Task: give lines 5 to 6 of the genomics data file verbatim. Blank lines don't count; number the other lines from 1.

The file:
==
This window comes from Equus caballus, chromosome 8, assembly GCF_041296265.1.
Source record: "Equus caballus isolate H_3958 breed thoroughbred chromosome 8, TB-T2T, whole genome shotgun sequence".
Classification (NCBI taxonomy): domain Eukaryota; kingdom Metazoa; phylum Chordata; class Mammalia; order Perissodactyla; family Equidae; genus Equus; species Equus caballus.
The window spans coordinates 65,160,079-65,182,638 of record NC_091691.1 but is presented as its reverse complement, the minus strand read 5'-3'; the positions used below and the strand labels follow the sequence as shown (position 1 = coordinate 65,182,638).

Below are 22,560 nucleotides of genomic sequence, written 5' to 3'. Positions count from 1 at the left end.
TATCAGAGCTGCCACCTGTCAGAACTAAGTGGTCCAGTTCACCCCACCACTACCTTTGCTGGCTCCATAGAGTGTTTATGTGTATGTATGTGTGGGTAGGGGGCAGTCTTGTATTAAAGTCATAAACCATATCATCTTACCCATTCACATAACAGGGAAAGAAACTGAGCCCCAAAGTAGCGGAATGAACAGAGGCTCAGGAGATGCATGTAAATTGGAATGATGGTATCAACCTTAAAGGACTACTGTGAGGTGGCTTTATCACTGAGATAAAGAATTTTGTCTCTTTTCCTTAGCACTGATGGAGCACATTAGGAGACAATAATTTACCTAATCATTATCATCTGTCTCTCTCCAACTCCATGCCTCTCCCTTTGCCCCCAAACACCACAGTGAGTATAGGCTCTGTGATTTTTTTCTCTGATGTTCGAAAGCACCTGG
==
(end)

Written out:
Below are 22,560 nucleotides of genomic sequence, written 5' to 3'. Positions count from 1 at the left end.
TATCAGAGCTGCCACCTGTCAGAACTAAGTGGTCCAGTTCACCCCACCACTACCTTTGCTGGCTCCATAGAGTGTTTATGTGTATGTATGTGTGGGTAGGGGGCAGTCTTGTATTAAAGTCATAAACCATATCATCTTACCCATTCACATAACAGGGAAAGAAACTGAGCCCCAAAGTAGCGGAATGAACAGAGGCTCAGGAGATGCATGTAAATTGGAATGATGGTATCAACCTTAAAGGACTACTGTGAGGTGGCTTTATCACTGAGATAAAGAATTTTGTCTCTTTTCCTTAGCACTGATGGAGCACATTAGGAGACAATAATTTACCTAATCATTATCATCTGTCTCTCTCCAACTCCATGCCTCTCCCTTTGCCCCCAAACACCACAGTGAGTATAGGCTCTGTGATTTTTTTCTCTGATGTTCGAAAGCACCTGG